Besides that, using NFP to implement the parents’ will is also against Church teaching. In his post on this topic, Dr. Taylor Marshall does an excellent job of explaining why NFP is permitted only for serious reasons, and what those reasons are. He summarized an excellent homily in which the priest leaned heavily on the teaching of Pope Pius XII:

NFP or periodic continence can only lawfully be practiced without sin for serious reasons or "just causes," which [Pope Pius XII] lists as “medical, eugenic, economic, and social” reasons.

[See Dr. Marshall’s post for the development of those reasons; listen to the homily here; read a transcript of the homily here.]

The point is, NFP is not to be used as a means to have babies “when parents think the time is right.”

The other two blog posts mentioned above make some good points in response to the Washington Post article, but they are flawed as well.

Emily Stimpson says (my emphases):

… rejecting contraception in general requires trust—trust in God’s will and God’s provision. It requires generosity—a willingness to put others needs before our own. It requires a spirit of poverty—detachment from the extras our culture says are essentials…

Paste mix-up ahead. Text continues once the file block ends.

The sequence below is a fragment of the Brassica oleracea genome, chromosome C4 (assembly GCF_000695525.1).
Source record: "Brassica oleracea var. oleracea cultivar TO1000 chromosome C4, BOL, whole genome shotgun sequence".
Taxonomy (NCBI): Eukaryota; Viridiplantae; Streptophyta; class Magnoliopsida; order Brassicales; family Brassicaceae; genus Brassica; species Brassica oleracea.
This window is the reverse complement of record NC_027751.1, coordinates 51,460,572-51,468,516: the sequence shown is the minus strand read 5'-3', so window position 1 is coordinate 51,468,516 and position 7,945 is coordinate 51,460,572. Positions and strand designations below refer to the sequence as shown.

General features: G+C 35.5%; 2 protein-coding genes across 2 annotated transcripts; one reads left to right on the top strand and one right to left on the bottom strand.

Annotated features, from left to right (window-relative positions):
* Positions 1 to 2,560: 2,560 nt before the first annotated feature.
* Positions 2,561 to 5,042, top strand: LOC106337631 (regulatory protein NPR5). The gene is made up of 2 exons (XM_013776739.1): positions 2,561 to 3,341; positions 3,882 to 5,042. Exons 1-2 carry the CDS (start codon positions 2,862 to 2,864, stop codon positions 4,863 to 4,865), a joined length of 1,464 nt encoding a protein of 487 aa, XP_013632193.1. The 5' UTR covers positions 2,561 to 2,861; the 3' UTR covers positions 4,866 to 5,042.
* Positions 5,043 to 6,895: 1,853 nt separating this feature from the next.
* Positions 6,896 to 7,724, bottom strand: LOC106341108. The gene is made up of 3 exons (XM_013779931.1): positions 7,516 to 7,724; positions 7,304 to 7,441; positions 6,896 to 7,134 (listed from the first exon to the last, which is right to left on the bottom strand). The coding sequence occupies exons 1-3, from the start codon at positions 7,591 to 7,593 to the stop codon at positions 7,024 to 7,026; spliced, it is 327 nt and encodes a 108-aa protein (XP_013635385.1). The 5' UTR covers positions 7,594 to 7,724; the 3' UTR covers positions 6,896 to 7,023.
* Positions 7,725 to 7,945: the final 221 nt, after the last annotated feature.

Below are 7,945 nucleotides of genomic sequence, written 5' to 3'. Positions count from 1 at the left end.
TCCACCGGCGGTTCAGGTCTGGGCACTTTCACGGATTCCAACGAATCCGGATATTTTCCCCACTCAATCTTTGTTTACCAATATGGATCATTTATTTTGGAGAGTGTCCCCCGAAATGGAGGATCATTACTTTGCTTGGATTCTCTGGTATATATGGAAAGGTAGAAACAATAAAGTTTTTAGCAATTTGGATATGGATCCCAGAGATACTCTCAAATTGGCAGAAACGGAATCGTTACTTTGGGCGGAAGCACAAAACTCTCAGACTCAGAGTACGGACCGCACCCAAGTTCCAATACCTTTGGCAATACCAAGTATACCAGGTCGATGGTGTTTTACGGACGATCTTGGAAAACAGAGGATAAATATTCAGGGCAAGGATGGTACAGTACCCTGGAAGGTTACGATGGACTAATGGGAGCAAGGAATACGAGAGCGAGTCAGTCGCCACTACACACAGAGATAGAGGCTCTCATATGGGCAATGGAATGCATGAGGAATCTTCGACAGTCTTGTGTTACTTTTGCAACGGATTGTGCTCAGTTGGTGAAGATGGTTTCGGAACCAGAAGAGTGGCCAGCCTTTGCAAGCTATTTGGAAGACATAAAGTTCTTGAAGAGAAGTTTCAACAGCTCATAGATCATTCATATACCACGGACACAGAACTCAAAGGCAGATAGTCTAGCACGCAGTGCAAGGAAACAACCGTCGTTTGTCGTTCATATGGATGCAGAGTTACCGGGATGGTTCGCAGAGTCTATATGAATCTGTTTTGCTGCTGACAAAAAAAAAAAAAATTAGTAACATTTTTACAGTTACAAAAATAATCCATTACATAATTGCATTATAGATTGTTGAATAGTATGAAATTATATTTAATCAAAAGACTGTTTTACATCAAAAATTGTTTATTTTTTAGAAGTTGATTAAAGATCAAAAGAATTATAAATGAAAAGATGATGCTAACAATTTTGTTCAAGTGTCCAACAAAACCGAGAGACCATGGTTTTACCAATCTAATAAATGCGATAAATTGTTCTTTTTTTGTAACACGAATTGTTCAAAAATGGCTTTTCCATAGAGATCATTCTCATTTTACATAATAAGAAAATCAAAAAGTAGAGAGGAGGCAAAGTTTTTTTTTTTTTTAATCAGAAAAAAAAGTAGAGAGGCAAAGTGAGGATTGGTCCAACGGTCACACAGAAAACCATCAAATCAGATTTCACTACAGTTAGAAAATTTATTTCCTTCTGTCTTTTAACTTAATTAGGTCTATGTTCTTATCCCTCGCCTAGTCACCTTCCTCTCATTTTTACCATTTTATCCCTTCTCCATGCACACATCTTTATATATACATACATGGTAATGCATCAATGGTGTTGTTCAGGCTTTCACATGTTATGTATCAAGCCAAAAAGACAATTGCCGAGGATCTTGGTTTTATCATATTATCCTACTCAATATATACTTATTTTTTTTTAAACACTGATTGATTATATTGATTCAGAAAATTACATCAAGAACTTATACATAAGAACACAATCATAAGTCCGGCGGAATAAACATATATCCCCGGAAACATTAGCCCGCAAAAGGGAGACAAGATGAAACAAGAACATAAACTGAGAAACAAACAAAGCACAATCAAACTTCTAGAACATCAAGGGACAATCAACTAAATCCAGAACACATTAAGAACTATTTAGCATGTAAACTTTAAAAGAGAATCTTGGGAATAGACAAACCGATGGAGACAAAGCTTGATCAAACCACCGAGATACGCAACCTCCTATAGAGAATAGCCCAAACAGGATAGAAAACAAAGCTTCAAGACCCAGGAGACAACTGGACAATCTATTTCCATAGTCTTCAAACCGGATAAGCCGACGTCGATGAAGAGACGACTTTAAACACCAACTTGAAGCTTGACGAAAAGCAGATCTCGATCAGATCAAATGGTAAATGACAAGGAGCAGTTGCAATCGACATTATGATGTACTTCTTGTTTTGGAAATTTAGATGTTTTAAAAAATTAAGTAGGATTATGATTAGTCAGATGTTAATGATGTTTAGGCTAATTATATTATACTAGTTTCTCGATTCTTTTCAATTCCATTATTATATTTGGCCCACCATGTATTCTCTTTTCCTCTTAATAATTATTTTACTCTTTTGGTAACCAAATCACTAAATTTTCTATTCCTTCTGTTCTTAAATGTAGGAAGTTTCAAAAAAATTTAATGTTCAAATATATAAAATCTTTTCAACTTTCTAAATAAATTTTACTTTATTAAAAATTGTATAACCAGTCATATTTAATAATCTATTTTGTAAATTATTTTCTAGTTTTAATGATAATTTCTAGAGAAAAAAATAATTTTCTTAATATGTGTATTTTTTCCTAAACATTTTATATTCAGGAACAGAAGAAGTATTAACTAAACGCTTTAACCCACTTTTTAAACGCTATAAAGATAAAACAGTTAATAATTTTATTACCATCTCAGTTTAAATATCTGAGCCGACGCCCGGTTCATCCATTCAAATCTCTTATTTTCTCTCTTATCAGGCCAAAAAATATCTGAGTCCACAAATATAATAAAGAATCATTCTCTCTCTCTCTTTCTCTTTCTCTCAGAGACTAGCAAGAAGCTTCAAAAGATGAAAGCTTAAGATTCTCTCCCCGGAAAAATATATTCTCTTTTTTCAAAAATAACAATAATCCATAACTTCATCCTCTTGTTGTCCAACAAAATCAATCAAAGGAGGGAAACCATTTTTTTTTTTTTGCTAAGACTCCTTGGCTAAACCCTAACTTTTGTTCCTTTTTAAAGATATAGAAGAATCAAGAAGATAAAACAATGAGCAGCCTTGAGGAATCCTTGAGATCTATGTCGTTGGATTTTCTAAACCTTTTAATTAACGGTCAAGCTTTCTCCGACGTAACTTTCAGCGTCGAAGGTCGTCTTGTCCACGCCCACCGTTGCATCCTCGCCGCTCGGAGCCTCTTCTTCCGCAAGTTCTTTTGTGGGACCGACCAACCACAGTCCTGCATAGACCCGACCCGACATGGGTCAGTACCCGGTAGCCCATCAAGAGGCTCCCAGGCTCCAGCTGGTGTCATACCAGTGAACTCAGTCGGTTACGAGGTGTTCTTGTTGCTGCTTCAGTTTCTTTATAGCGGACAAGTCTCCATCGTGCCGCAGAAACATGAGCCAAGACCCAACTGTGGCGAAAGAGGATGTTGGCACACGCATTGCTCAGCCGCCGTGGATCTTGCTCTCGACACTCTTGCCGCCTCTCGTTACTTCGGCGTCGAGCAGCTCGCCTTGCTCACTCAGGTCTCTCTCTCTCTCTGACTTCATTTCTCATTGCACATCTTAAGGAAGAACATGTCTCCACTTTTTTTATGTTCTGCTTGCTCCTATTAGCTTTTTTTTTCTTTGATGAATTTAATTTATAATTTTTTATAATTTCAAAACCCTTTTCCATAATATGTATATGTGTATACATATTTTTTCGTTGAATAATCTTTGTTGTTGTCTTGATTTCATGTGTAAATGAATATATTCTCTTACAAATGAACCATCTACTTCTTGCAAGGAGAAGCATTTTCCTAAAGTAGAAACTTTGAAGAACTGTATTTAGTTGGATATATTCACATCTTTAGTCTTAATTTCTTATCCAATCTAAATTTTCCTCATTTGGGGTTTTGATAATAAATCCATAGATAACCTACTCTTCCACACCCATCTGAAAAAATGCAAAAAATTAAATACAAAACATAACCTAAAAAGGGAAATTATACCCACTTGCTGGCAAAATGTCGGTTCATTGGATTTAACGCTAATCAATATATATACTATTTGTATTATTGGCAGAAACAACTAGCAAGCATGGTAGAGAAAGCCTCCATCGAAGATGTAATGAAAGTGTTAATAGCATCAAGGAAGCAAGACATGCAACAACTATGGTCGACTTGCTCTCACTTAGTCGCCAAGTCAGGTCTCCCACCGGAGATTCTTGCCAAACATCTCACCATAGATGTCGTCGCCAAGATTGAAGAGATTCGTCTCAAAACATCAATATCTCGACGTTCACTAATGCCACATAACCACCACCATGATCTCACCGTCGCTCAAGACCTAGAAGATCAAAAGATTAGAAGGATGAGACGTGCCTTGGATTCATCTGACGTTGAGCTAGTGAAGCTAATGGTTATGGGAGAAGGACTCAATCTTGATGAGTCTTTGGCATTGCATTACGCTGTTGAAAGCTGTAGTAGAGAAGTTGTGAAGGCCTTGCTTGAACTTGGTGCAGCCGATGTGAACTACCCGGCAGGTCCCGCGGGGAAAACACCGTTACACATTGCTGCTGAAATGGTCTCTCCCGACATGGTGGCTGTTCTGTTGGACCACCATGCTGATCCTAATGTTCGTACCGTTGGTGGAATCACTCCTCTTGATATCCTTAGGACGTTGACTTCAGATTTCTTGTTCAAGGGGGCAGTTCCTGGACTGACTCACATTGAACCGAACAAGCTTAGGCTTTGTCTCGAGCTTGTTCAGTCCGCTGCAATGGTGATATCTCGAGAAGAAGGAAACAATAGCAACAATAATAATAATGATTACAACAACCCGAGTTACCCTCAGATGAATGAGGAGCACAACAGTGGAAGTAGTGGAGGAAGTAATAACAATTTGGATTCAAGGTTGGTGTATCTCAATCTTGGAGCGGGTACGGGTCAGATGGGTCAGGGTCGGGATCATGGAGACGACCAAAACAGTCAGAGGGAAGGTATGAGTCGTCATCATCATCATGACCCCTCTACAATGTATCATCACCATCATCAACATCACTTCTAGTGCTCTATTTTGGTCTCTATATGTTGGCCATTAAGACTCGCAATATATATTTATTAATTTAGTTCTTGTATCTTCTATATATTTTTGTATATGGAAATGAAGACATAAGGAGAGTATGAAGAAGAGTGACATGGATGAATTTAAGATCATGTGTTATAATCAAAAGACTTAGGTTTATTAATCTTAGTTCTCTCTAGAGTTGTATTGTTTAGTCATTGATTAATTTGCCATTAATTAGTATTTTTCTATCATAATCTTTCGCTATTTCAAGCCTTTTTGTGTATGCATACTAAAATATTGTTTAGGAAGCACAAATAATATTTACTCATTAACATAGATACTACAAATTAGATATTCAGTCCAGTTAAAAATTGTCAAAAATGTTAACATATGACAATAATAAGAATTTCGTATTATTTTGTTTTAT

I think it can easily be argued that using NFP to avoid pregnancy is an expression of a lack of trust in God’s will and provision. It’s an active effort on the part of the couple to second-guess God’s timing for the family’s new members. Ms. Stimpson also notes:

Few are able to use it to space births with the same precision the manuals promise. Not because the methods don’t work. But rather because wills are weak and temptation is tempting…

There’s an assumption here that many people make about NFP: that the Church condones its use for the spacing of births at the parents’ will – not God’s. This is not truly the case; again, there must be serious reasons for periodic continence. Ms. Stimpson continues:

…NFP…demands that we reject our cultural programming and embrace a different way of thinking. Not simply about sex, but about everything: children, family, marriage, finances, work, God, desire, love, life’s purpose, life’s meaning, human freedom, the Divine Will, suffering, sacrifice. Again, everything.